A medical marijuana dispensary is one step closer to opening in Newark. Verdant Creations, LLC was unanimously approved by the Newark Board of Zoning Appeals for a conditional license to open a medical marijuana dispensary Thursday evening.
Verdant Creations was one of three medical marijuana dispensaries approved for a provisional license by the state to open in Newark. Verdant Creations’ dispensary will be located at 1550 W. Church St.
While the state has already given Verdant Creations a provisional license, a law passed by Newark City Council earlier this year requires all medical marijuana dispensaries that wish to open in the city to come before the zoning appeals board for approval.
Verdant Creations is the first medical marijuana dispensary to come before the board.
Besides the conditional license, Verdant Creations also needed the BZA to grant it a variance.
The state prohibits dispensaries from being located within 500 feet of a school, church, public library, public playground or public park. Newark’s law requires dispensaries to be 1,000 feet from any of those entities as well as addiction services providers.
But the Newark law also included that the BZA could grant variances of up to 250 feet. Meaning a dispensary would still need to be 750 feet from a school, church, public library, public playground or public park.
The West Church Street location is about 780 feet from Par Excellence Academy on Granville Road.
Ted Bibart, a lawyer representing Verdant Creations, said the dispensary will not be open to the general public. Only those with a doctor’s recommendation for medical marijuana will be allowed into the dispensary. Any doctor’s recommendation has to be approved by the state before a person can purchase any medical marijuana.
“They couldn’t go to a doctor that same day, have them write a written recommendation, show up with a Xerox piece of paper and say ‘I have a written recommendation. Can I get some marijuana?'” he said.
No other products are sold inside the dispensary, Bibart said.
“This is not like a CVS pharmacy where somebody could come in and also do some light grocery shopping or something of that nature,” he said. “All that is dispensed here is medical marijuana.”
The doors will be locked and a person has to have the proper paperwork from the state proving they have a recommendation for medical marijuana to enter.
A person can’t just choose to start taking medical marijuana without a recommendation from one of the state-approved doctors, Bibart said.
The state has created a list of 21 conditions that can be treated with medical marijuana. A person has to have one of those conditions to receive a recommendation.
“It is not as if you’re having headaches and you decide yourself that you would like to treat yourself with medical marijuana,” Bibart said. “You have to go through a very rigorous process to even obtain a written recommendation.”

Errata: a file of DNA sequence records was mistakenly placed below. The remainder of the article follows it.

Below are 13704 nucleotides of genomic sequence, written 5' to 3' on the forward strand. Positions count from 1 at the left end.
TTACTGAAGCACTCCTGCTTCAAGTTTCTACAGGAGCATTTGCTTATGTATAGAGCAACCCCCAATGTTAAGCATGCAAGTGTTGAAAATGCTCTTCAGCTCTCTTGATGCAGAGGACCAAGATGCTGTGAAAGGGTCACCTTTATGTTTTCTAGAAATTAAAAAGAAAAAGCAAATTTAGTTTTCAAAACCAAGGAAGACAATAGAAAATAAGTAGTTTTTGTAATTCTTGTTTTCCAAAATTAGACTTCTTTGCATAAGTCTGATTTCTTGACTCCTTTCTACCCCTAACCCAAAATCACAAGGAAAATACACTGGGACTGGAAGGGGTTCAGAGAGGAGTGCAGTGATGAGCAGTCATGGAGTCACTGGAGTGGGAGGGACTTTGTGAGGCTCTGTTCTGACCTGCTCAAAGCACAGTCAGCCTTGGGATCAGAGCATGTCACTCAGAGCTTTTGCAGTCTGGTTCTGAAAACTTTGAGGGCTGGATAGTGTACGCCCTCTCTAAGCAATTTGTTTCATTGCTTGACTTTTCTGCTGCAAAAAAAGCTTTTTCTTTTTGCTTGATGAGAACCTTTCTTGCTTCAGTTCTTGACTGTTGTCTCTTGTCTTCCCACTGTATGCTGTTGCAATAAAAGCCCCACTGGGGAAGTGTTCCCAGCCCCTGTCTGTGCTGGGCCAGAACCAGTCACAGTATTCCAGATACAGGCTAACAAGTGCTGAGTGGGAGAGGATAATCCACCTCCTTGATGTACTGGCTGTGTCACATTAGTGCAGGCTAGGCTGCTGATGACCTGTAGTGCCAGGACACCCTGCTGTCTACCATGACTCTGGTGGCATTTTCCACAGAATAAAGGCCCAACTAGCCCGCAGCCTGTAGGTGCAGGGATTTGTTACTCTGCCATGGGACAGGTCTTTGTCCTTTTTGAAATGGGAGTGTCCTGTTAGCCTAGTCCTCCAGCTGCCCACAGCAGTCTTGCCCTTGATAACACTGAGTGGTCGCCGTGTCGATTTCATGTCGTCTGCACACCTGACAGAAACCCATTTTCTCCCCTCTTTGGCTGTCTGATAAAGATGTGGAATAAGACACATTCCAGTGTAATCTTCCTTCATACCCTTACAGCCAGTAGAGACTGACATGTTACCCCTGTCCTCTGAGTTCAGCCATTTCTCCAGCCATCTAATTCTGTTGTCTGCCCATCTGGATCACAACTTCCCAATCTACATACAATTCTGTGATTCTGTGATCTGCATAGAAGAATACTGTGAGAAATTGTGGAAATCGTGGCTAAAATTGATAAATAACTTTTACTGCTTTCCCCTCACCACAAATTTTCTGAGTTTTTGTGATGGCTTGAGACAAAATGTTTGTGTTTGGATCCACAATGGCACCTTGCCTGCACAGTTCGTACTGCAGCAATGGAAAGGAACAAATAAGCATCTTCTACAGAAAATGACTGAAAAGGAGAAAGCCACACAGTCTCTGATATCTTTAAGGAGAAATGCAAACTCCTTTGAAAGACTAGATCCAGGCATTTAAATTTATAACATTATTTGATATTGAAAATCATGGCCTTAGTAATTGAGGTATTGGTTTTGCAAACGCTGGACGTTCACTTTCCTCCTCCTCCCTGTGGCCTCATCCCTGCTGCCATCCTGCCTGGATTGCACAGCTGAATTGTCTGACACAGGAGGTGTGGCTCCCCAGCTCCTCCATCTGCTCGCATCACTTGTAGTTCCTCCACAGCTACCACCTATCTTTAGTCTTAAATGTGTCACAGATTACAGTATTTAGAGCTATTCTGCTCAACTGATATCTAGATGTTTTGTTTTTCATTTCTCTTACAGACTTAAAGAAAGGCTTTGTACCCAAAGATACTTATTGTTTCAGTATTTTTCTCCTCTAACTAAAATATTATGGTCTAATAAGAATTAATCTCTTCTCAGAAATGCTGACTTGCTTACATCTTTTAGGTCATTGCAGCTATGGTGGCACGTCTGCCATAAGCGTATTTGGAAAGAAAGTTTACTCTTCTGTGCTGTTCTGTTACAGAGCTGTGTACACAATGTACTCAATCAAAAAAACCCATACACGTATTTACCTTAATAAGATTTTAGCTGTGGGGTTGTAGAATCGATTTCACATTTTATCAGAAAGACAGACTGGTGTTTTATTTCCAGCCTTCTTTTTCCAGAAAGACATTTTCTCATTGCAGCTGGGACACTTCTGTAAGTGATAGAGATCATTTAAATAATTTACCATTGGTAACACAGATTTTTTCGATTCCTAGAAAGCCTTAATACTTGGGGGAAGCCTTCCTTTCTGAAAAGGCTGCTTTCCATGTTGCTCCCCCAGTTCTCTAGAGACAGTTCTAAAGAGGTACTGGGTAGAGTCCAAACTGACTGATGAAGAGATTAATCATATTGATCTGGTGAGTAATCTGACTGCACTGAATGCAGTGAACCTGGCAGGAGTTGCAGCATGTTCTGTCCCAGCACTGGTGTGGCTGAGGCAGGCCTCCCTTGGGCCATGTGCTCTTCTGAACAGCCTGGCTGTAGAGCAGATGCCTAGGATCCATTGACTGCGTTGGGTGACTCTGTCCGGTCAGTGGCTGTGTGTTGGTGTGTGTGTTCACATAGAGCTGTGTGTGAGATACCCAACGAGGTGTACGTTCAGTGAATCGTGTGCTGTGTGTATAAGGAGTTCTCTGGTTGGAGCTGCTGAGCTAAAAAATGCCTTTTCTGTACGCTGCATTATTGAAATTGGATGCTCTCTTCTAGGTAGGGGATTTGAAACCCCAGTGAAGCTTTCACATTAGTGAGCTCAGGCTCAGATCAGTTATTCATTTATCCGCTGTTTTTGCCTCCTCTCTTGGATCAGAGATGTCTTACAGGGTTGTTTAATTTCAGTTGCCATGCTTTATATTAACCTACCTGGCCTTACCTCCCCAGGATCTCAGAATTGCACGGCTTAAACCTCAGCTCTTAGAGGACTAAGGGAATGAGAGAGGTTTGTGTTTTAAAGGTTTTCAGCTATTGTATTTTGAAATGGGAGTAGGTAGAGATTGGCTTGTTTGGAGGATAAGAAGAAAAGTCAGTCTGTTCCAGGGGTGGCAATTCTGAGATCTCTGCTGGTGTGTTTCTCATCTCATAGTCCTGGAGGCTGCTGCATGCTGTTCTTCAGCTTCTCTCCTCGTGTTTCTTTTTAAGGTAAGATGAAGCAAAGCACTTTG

Bibart said the building will look like a doctor’s office.
“There’s no marijuana leaves displayed or neon signs that flash ‘marijuana’s here,'” he said.
Even though the building will look like a doctor’s office, Ohio law prevents a doctor from practicing on site, Bibart said. Patients will have to go elsewhere to see a doctor approved to recommend medical marijuana.
Ohio law also prevents anyone from using medical marijuana onsite at a dispensary, Bibart said.
Verdant Creations has a security plan, Bibart said. Security cameras will be inside and outside the building and security staff will be onsite during operating hours, he said. Security camera footage will be monitored 24 hours a day.
Newark Safety Director Steve Baum said during the meeting he has reviewed Verdant Creations security plans.
Bibart said the state requires dispensaries be open at least 35 hours a week, and Verdant Creations expects to have a maximum of about nine patients an hour come to the facility once the state program is fully up and running.
“There will not be a high traffic of people either in and around the facility,” Bibart said.
The hours the West Church Street dispensary would be open have not been set, but the board of zoning appeals stipulated it can not be open past 9 p.m.
Even though these dispensaries are not allowed by the state to distribute recreational medical marijuana if it were to ever become legal in Ohio, the BZA stipulated that as well.
Because it is adjacent to one residential property, the zoning appeals board is also requiring the dispensary to install a 4-foot mound with trees to separate the two properties.
During the meeting several people raised questions about the number of dispensaries being approved in the city of Newark.
Newark was approved for three dispensaries while larger cities Cincinnati, Dayton and Akron were each only approved for two. Toledo was only approved for one.
After the meeting, Newark City Councilman Mark Fraizer said the city of Newark had no control over the number of dispensaries that were approved to open in Newark.
The state has given out 56 provisional licenses, which were awarded in 28 geographic areas statewide. Three dispensaries were allowed between Morrow, Delaware, Knox and Licking counties.
Businesses had to apply to be a dispensary and a merit-based system was used to select the 56.
Five entities applied for Licking County, and another organization applied for one in Delaware County. The state did not receive any applications for Knox or Morrow counties.
“The state looked at our applicants and they looked at the patient population and they said it made sense to have three in Newark,” Fraizer said.
Fraizer said there is no reason for the city to limit the number of dispensaries from opening.
“I would rather see the free market dictate the profitability of these but also what we’re looking at is patients getting treatment,” he said. “It would be like us limiting pharmacies or doctor’s offices.”